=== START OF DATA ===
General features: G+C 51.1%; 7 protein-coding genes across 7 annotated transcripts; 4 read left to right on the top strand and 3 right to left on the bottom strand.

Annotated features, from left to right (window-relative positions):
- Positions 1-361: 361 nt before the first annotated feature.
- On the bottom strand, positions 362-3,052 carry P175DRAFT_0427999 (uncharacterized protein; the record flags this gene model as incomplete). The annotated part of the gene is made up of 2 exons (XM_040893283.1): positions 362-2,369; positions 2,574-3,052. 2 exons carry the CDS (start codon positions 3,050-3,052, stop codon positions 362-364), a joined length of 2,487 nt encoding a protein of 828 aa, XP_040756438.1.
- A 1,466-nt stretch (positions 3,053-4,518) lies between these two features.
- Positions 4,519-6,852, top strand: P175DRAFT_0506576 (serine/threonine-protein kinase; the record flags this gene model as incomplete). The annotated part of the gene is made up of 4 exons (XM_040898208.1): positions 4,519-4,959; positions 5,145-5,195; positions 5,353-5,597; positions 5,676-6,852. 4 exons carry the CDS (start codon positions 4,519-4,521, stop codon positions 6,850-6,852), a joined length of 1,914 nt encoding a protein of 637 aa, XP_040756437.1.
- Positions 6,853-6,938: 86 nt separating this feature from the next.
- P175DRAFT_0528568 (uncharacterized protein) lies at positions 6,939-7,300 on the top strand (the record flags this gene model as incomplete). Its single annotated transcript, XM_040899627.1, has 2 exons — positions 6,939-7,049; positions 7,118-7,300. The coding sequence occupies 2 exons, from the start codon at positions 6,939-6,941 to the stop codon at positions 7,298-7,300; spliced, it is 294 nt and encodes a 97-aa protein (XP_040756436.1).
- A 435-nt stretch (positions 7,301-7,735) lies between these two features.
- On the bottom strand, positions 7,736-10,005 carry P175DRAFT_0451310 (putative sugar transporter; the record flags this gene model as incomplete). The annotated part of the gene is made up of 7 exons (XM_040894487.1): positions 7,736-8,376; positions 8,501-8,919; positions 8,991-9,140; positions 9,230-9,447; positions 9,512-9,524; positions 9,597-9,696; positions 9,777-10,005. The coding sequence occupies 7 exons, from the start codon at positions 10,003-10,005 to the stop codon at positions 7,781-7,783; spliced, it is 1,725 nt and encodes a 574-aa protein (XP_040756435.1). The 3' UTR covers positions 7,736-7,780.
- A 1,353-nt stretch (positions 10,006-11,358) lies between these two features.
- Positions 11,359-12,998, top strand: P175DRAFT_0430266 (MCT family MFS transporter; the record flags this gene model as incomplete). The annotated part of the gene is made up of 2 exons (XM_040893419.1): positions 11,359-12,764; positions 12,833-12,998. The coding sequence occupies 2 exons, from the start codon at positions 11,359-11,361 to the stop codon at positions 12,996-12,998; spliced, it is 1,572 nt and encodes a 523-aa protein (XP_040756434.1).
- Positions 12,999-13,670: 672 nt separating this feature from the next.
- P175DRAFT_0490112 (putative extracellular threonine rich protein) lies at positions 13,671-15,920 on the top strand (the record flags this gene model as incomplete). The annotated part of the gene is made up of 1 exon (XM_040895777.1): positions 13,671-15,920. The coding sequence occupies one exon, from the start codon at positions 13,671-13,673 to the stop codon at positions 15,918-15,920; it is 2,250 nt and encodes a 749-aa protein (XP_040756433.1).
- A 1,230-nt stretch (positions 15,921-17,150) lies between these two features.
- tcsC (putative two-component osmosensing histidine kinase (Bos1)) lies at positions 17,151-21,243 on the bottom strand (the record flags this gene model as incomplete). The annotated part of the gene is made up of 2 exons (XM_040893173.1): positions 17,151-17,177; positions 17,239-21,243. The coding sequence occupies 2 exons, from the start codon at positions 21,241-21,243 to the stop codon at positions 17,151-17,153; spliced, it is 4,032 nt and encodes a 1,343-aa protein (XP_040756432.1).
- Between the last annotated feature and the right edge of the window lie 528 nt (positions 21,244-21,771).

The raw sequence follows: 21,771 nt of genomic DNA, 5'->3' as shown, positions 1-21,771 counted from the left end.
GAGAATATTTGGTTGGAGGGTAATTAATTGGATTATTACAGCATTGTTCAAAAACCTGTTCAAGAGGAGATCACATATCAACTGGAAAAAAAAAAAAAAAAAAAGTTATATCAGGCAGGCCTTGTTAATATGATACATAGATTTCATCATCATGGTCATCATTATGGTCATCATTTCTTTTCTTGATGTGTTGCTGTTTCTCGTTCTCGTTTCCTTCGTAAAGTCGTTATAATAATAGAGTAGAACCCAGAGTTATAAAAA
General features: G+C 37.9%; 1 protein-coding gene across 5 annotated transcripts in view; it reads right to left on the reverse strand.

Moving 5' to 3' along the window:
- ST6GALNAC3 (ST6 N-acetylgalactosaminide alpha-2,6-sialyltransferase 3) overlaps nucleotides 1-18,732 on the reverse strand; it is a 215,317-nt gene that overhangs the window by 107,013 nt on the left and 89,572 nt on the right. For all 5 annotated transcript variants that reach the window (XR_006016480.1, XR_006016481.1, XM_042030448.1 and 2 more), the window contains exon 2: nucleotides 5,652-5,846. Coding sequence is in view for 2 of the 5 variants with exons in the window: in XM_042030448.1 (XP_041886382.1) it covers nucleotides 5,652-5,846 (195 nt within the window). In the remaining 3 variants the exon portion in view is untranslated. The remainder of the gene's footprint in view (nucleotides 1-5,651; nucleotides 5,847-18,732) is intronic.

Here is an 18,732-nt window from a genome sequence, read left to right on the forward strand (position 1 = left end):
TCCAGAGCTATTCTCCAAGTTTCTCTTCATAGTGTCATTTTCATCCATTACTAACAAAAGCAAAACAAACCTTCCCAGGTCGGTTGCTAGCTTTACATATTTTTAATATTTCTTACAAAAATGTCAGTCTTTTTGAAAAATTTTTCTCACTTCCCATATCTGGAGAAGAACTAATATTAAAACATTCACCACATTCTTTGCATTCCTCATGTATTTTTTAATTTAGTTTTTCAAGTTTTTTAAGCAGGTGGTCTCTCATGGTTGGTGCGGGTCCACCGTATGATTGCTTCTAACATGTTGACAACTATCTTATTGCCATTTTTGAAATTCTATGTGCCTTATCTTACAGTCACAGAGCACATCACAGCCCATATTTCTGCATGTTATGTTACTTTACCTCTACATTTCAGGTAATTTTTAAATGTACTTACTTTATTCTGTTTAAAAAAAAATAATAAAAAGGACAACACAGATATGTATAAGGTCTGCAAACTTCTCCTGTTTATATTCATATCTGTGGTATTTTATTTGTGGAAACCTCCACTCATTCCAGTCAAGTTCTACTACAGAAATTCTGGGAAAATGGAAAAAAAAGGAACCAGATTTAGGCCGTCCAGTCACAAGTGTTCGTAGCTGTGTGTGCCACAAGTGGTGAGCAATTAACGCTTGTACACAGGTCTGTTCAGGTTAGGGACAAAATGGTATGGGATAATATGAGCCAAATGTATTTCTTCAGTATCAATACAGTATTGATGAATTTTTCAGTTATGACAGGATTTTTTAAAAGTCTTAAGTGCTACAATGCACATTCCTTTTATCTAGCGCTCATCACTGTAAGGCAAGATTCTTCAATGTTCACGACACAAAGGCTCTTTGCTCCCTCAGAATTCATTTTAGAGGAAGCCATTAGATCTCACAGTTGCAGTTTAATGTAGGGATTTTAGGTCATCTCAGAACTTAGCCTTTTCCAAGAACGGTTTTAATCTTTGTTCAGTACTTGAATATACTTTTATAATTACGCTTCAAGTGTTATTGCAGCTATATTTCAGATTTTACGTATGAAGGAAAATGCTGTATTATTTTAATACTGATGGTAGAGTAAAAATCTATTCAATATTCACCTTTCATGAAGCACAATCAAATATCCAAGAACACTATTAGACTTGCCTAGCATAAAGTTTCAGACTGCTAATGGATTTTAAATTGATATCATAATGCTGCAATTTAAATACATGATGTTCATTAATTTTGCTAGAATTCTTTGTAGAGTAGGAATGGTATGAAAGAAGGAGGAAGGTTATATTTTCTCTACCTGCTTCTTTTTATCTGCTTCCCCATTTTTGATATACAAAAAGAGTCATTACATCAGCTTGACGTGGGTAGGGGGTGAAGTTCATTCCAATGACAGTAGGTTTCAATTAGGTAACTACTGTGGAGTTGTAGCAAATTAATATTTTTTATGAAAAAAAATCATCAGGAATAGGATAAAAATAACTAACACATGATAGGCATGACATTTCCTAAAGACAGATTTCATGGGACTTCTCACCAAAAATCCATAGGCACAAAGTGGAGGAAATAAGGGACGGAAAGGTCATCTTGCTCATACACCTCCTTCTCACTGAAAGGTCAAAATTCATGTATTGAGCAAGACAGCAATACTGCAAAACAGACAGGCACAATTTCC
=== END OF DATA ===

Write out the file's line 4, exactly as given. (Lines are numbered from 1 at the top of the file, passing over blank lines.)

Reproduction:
- On the bottom strand, positions 362-3,052 carry P175DRAFT_0427999 (uncharacterized protein; the record flags this gene model as incomplete). The annotated part of the gene is made up of 2 exons (XM_040893283.1): positions 362-2,369; positions 2,574-3,052. 2 exons carry the CDS (start codon positions 3,050-3,052, stop codon positions 362-364), a joined length of 2,487 nt encoding a protein of 828 aa, XP_040756438.1.